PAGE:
Today the quality of compliance in pharmaceutical business operations has become an increasingly important issue reflecting significant changes in the regulatory environment almost worldwide. Pharmaceutical companies must conduct promotional activities accurately and within the scope of governmental approvals as well as corporate policies. Off-label and false or misleading promotion are strictly prohibited everywhere. Medical Affairs is normally involved in content approval of any promotional materials, and the appropriate employees must be trained to avoid improper promotional activities. The promotional review committee has to be familiar with the rules of promotion, including off-label promotion and false or misleading promotion. Such expertise in many cases is ensured by Medical Affairs, Compliance, Legal, Pharmacovigilance and Regulatory. Though some may be optional contributors, Medical Affairs and Compliance are mandatory. How to find a shortest path to compliant customer congruent services and avoid conflict of doing right things and doing things right? The solution might be in establishing a productive dialogue between Medical Affairs and Health Care Compliance. Below are some features that will help to ensure a win-win outcome.
1. Respect each other’s opinions.
It is necessary to openly discuss the opinion differences between the committee members in meetings. Medicals, Compliance, Regulatory, etc team members must learn to trust each other and rely on the expertise of the individual in whose discipline the controversy lies. No one should ever be attacked for his or her opinion. Try to fully understand why Marketing is producing this or that activity but at the same time be on the side of corporate policies. Preserving the constuctive balance of business orientation and compliance will help you to foster great achievements and reputation.
2. Have clear understanding of your roles and mutual expectations.
In most cases it is useful to formally review the responsibilities and expectations of committee members to prevent useless work and bogging down in future. Compliance specialists will be mostly focused on two risk areas such as inappropriate promotion (including off-label) or corrupted HCP interactions. So in collaboration with your Compliance Officer you’ll have to be ready to explain what, why and for whom are you doing. Besides be ready to explain to the compliance officer what is your mission and contribution to the outcome.
3. Conduct valuable committee meetings.
Make sure there is a clear purpose to meet together. If you can decide something just on the phone or e-mail, so its obviously no need to waste time. On the contrary, working excessively offline, between team meetings and on weekends, may as well signal a dysfunctional team. Responding to excessive e-mails and “copying all” is fatiguing and can disrupt the decision making process. Establish right balance between online and offline decisions.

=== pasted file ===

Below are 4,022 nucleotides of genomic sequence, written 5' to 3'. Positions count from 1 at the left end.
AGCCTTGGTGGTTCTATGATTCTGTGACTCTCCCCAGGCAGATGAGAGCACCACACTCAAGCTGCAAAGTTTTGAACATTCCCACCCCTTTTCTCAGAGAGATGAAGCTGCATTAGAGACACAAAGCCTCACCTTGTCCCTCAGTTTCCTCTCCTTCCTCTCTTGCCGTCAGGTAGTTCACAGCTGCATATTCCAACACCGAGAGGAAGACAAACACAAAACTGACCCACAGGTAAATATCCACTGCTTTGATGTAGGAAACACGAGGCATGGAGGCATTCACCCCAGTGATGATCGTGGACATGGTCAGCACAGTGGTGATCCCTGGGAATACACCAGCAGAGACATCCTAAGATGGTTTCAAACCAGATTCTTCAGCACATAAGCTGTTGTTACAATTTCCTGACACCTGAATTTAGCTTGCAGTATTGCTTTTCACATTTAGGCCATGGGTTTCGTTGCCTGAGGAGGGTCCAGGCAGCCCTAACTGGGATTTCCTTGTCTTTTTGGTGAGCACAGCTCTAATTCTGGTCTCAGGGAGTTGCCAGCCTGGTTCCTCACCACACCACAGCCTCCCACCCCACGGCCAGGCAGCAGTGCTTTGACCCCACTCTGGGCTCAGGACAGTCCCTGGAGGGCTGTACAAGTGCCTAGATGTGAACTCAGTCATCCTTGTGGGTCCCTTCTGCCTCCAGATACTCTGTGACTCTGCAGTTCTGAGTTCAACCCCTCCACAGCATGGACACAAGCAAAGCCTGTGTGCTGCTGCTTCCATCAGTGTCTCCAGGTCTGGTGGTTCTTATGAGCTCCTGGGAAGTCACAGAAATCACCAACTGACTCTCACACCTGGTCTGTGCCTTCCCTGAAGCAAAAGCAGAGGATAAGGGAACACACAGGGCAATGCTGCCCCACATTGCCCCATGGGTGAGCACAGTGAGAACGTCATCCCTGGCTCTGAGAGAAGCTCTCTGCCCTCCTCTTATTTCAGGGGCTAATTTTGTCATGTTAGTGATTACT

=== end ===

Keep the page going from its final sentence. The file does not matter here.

4. Invest time in learning corporate policies and procedures.
This will let you save much more time and efforts in the future. Besides your dialogue with Compliance Officer will be well-founded and you will build trust based relationship.
5. Be transparent.
Take your time to explain to the compliance officer not only what is your activity or promo about, but primarily why you are investing efforts and budget to bring it up. Focus on the desired outcomes of your activities and make sure they are in line with the corporate code of conduct. Get ready for the questions and provide full and clear answers. All that will help you to earn trust of your Compliance Officer.
6. Be honest.
Making mistakes is OK, especially in environment of continuous change. Honesty requires us to overcome the fear of being judged by others, the fear of exposure and being seen as weak or incompetent and tell the truth. Honesty is the foundation of trust within your team and is probably most important quality for compliance related team work. In order to develop honesty in your team you have to refrain from judging each other or finger pointing.
7. Include additional personnel in team meetings if necessary.
Your meetings may slow down due to long discussions in the absence of important stakeholders who can bring light to the nature of the job. Such employees often from Marketing or Sales usually have the answers to questions – “How will this article reprint be distributed to the physicians?”, “Will this brochure be too complex for the prescribers to understand?”, etc.
Written by Dr. Alexander Tolmachev